Stacey Rose discusses her relationship to Trap music and how it inspired "TRAPT," a new play she is developing in the Civilians R&D Group.
In July 2017, Lynn Nottage and her husband Tony Gerber’s Market Road Films will occupy Franklin Street Railroad Station in Downtown Reading with This Is Reading, a dynamic, site-specific multimedia installation blending live performance and visual media, re-animating the long-vacant building. Using as its foundation the challenges, and triumphs of people living in and around Reading, PA., This is Reading will weave their individual stories into one cohesive and celebratory compelling tale of the city.
As part of our ongoing series leading up to the event’s opening on July 14, we are happy to host a series of transcribed interviews from Lynn’s years of research, along with some other special online video dialogues over the next three weeks. This week, Ed Wasserman, Lynn’s associate, interviews JD Turner, another Reading, Pennsylvania native, about skating and safety in Reading.
ED WASSERMAN: Did you know when you went off to college that you wanted to come back to the Reading area?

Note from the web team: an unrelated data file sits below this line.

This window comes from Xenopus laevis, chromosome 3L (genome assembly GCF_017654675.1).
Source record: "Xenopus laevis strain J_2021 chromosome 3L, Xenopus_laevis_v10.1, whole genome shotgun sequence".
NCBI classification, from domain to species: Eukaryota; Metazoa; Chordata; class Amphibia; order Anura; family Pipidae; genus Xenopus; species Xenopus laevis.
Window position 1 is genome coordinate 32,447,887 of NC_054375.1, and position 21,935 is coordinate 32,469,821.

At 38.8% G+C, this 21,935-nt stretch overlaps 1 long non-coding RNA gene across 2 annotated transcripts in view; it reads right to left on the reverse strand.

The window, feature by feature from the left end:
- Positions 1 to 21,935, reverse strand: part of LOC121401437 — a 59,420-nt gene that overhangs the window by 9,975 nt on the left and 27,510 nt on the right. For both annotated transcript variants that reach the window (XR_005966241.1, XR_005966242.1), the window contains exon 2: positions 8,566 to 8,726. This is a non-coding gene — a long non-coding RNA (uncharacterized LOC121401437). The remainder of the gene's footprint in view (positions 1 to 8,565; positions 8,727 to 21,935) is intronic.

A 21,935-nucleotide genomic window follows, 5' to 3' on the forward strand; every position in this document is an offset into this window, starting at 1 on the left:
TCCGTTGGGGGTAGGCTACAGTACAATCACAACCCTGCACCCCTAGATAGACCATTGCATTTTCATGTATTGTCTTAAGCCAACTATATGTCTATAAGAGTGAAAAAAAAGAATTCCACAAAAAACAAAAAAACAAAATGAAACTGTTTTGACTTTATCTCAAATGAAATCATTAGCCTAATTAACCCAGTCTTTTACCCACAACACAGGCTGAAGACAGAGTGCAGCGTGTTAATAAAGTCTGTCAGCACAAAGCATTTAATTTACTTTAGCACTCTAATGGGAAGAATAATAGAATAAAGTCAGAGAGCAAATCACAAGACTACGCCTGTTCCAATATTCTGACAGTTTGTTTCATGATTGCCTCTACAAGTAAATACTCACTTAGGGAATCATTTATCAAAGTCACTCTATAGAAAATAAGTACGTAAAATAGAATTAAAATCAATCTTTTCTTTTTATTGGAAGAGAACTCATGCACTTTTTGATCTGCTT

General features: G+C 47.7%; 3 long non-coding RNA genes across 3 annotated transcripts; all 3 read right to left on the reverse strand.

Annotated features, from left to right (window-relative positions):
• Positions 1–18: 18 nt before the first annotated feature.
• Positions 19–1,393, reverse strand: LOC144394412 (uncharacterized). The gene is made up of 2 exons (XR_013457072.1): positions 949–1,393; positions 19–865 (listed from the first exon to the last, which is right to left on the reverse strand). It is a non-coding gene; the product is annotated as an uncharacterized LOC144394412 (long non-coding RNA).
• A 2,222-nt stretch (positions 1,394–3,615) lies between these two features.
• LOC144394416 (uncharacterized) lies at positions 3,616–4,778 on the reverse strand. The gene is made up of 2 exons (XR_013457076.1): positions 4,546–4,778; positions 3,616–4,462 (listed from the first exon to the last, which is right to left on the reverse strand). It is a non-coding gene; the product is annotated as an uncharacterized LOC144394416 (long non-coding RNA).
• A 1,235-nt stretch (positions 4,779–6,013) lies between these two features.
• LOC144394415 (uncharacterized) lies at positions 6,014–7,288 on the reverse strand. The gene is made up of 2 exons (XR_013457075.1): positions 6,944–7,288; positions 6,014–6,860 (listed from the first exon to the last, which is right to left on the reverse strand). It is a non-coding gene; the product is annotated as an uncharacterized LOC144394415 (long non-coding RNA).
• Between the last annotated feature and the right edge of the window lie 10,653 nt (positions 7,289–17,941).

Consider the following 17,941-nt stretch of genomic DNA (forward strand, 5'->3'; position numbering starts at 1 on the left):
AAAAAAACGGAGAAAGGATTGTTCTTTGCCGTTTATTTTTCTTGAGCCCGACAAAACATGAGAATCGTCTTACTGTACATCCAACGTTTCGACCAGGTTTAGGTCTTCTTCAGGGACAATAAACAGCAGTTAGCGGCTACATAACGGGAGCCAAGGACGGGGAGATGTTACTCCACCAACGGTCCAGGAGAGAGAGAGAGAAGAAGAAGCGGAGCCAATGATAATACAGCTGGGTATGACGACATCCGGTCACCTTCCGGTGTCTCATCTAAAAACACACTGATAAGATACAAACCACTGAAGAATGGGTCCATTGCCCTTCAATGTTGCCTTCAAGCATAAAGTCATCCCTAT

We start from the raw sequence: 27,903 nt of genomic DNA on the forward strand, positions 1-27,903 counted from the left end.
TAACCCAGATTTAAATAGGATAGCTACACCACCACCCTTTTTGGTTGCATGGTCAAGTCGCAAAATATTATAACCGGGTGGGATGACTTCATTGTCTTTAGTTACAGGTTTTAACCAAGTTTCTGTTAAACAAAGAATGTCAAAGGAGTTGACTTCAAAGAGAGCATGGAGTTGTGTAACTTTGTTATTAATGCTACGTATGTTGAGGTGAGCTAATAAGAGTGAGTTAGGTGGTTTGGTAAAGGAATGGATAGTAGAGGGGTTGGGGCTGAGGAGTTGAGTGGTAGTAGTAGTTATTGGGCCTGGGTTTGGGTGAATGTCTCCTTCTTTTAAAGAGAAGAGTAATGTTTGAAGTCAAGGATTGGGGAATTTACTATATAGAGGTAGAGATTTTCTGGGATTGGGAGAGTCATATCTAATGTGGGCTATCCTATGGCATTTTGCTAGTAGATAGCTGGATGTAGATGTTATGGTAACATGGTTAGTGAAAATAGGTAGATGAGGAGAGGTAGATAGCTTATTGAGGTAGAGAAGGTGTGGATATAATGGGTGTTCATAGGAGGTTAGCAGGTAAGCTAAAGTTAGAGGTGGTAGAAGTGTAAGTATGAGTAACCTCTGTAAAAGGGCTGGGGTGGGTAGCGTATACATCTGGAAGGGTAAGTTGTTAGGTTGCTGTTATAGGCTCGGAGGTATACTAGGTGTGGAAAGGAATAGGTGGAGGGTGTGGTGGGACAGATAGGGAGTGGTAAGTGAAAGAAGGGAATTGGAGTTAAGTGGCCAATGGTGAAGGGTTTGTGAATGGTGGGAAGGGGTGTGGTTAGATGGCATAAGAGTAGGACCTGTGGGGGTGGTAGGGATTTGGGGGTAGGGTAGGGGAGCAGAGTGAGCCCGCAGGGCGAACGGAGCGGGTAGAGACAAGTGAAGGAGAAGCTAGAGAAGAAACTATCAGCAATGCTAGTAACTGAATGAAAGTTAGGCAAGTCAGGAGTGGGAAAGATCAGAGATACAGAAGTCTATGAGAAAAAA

JD TURNER: At first, no. When I went off to college I just planned on staying in a major city. I got a job out of college…The entire time I was just kind of daydreaming about opening up a skate shop in Reading.
EW: Why that dream?
JD: So when I was younger I used to go to Philadelphia for skateboards. Nocturnal in Philadelphia. I went there for like a career day in high school and I ended up volunteering for the day. Just learning how to run the shop and everything. So that was for our like career day in high school thing that like everyone did a teacher or something like that. I actually went to Philadelphia and did that for my career day.
ED: What kind of community was there in the skate parks in Reading when you were growing up? What were those friendships like?
JD: I mean it was really accepting. That’s, like, the coolest part about skateboarding, in general, is there’s no boundaries. It’s not like a race thing. It’s not like a status thing. Or a gender thing. It’s kind of, like, if you skate, I skate, we’re cool, you know? And that’s how it was like growing up around there. Like if you ran into another skater in the city or the suburbs you’re like, “Wow you guys skate?” Like, “I skate too.” Nowadays, with skateboarding, it’s so in our mainstream culture. Back then, in the early 80s, 90s, early 2000s, it was like if you skate and someone else skated, you guys bonded just on that, you know? Just based on…being friends and seeing another kid with a board. So, yeah, it was really cool growing up and skating with everyone. It was kind of cool to be in a space where you’re meeting so many different people that all live in different parts of the town, but yet you’re all connected by this one thing which is kind of unique.
ED: So you feel like that was a space that helped transcend maybe some of the other boundaries that might otherwise divide the city?